#beltandroadinitiative

China’s bullying is a blessing in disguise

We should view China’s recent bullying as a blessing in disguise. Our government should resist quickly bending to its will for we would only embolden Beijing by such a rapid display of weakness.

China’s true colours are on display. Barley tariffs, meat bans and now minerals are up for debate. All because we wish to have an inquiry into the beginnings of the virus.

We are not blameless. Our universities squeezed the Chinese student lemon until the pips squeaked. These educational institutions never built in contingencies. They are culpable for such pathetic risk management processes. Our property market has benefited from Chinese investment. Our primary industries rode the back of this panda and now fear they could end up inside.

However China is welcome to source its coal from Indonesia if it so chooses. We have globally competitive cost curves which would be welcomed in other nations.

Of course there will be short term disruptions but the entire global supply chain is being rewritten. That can only be in our favour. We aren’t playing aggressor while covering up a pandemic. This isn’t lost on most of the world, even if governments might tiptoe around the subject.

We should be revitalizing our relationship with Japan. At least we know when we sign a contract, the Japanese will stick to it rather than the Chinese style of starting negotiations after a deal is inked.

Why would we move away from our relationship with America? Much more opportunities in partnering with the US and India as well.

Chinese military aggression is self evident. Its investment in defence and space is exponential. While a fraction of US military spending the Chinese power projections in the South China Sea as well as the Paracels, Spratly and Senkaku Islands should raise concerns. Man made military island bases in the Pacific as well as ‘trading’ ports around the world which would welcome Chinese naval vessels.

Don’t take our word for it. Japan revealed in its 2019 Defense White Paper just how much China has been toying with it. Look at the trend of Japanese Air Self Defense Force jet scrambles to intercept Chinese military aircraft approaching its shores. Less than 100 a decade ago to over 600 in 2018.

The map at the top of this post shows how many times PLA Navy ships have sailed through Japanese territorial waters in what would be our equivalent of the Indonesian Navy sailing through the Bass Strait between Victoria and Tasmania without warning.

China’s true colours should make the rest of the world sit up and take notice. While China has trapped many countries in debt turning them into financial colonies, this pandemic will create a world that wants to rely less on China. The Middle Kingdom might be a formidable trading bloc but its domestic economy is challenged and the louder the external rhetoric, the more we know how much it is hurting inside.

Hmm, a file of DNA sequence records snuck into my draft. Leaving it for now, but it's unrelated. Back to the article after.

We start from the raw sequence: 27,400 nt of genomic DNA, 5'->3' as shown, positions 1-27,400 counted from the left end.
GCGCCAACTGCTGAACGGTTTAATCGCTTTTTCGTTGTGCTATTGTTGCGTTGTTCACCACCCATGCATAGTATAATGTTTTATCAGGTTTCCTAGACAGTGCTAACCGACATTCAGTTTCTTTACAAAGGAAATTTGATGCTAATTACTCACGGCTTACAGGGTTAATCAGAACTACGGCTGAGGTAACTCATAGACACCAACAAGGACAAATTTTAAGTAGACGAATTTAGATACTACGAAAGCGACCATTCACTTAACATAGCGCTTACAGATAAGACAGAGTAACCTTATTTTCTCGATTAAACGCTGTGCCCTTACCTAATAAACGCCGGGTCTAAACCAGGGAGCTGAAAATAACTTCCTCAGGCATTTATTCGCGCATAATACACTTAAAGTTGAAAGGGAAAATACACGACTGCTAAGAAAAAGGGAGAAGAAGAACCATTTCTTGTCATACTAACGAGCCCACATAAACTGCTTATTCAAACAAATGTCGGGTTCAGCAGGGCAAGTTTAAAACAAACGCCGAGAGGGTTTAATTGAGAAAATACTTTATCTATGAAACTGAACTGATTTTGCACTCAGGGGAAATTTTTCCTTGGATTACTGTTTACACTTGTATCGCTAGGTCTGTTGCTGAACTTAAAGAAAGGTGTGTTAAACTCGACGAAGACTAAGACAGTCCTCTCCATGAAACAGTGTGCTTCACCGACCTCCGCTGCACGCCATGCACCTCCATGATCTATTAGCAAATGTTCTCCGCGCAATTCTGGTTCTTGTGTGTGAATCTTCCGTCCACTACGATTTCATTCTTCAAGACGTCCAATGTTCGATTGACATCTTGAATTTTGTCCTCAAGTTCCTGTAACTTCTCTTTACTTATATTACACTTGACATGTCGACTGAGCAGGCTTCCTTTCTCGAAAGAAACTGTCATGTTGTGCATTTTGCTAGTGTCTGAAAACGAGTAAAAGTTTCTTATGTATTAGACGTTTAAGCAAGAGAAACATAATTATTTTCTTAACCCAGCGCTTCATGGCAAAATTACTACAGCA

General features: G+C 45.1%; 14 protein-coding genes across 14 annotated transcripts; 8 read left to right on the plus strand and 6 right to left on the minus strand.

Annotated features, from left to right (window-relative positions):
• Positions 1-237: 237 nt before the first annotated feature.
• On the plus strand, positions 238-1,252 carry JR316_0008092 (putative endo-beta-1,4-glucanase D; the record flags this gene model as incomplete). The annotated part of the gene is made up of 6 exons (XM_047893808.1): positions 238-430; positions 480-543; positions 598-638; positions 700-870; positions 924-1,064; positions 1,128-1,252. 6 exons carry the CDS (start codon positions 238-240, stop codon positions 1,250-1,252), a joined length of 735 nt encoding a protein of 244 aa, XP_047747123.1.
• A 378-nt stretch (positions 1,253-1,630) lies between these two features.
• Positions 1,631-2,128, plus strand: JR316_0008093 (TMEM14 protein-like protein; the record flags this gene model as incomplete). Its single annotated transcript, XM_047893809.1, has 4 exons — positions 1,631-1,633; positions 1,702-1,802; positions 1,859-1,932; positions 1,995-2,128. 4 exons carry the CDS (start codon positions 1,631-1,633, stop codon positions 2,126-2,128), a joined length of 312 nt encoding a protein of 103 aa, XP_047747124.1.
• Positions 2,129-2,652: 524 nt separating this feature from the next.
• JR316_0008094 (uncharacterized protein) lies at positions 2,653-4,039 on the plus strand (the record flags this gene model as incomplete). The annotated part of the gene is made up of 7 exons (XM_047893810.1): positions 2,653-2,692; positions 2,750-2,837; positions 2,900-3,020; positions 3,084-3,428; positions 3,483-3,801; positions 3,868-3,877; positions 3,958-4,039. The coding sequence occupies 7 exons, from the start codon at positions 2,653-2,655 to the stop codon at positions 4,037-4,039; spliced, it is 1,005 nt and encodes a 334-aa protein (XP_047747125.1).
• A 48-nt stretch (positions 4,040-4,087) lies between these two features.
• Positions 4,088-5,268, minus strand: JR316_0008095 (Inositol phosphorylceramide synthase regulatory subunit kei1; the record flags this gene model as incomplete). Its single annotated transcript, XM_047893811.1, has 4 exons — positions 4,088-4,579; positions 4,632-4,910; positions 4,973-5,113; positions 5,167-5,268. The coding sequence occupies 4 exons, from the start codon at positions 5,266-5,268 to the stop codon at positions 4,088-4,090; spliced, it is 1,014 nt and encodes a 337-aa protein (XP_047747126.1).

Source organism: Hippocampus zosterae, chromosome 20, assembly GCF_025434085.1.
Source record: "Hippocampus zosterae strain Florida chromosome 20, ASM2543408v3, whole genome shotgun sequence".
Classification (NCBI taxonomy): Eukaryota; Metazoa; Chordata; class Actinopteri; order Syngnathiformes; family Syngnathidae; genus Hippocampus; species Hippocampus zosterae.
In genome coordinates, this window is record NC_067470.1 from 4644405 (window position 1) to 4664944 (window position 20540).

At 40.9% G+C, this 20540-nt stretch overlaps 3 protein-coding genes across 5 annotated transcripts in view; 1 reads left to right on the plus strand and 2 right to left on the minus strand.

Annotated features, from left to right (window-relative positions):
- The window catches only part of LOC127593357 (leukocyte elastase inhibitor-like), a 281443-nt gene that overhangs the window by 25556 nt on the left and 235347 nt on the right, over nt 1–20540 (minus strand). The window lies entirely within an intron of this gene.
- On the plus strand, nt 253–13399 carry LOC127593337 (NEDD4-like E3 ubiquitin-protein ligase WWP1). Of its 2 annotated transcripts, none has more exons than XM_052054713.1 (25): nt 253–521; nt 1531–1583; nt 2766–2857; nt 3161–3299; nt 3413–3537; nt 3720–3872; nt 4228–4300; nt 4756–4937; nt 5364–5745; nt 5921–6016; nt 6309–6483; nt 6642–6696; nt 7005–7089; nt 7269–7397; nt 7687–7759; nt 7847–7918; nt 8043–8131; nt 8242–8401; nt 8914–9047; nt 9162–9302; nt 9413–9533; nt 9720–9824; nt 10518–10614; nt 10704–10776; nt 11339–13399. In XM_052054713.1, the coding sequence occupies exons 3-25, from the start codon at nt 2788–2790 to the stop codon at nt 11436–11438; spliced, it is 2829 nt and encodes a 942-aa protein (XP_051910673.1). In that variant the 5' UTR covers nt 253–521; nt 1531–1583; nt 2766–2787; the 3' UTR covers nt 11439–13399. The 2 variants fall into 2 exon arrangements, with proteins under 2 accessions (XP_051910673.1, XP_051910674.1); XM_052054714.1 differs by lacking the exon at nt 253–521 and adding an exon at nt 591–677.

We needn’t fold at the prospect of threats. Best forge new all weather friendships. China will quickly learn how fast the world that is not in debt slavery to it will ignore the Forbidden City. We can forget pandering to the Paris Accord which China ignores while we are at it.

That sinking feeling?

Clarksons.png

We are often told how robust the world economy is. Global trade tends to be a good indicator. Looking at the latest Clarkson’s December 2018 annual review, we can see that the number of shipyards that make the vessels (20,000dwt+) that look after global trade has slid from a peak of 306 in 2009 to 127. Newbuild orders have slid from 2,909 vessels to 708. Wärtsilä is anticipating a gradual recovery in contract new builds as high as 1,200 ships by 2022. Wishful thinking?

According to Clarksons, the global fleet of all types of commercial shipping is 50% larger than it was before the GFC despite the World Trade Organization saying growth in global trade for 2019 is expected to fall 2.9%. The WTO has fingers crossed for 2020. The charts in this WTO report show the sharp slowdown in freight in Q4 2018 and Jan 2019.

Germany’s five leading ship financiers reported outstanding ship-related loans of 59 billion euros at the end of 2016 with an average problem loan ratio of 37%. In recent years they have been busy reducing or selling off shipping portfolios. HSH Nordbank required a 10 billion euro bailout by its 85% owners, federal states Hamburg and Schleswig-Holstein. It ended up being swallowed by private equity and renamed Hamburg Commercial Bank. Nord LB was looking to bail in Bremer LB beyond the 54.8% it already owns. Bremer LB had to write off  €400m of its shipping portfolio.

China has been aggressive, filling the void left by the Germans with high leverage financing to support the longer-term objectives of the Belt & Road Initiative. One wonders whether China plans to spoil the market by squeezing a damaged sector further. It wasn’t so long ago that South Korea’s  Hanjin Shipping went bust.

BTIG reported that ship scrapping in Q1 2019 was up 35% to 107,000dwt. Ship owners tend to scrap ships if the cost of idling or operating them exceeds this. Note Capesize shipping rates have fallen to around $9,000/day well below the $25,000 breakeven rate. The bellwether Baltic Dry Index is 27% down year on year and 85% below the peak levels seen in 2009.

The shipping industry has been sick for a decade. The majors have been busy merging, cutting debt and right sizing. Unfortunately it is  still in a pickle. A global slowdown will only exacerbate the issues in the industry.

The one area that looks interesting is the scrubber makers (eg Alfa Laval, Valmet, Fuji Electric). There has been a sharp uptick in growth for retro-fitting pollution equipment to existing ships instead of buying new equipment. Sometimes the best investments come when industries that require massive consolidation hit breaking point.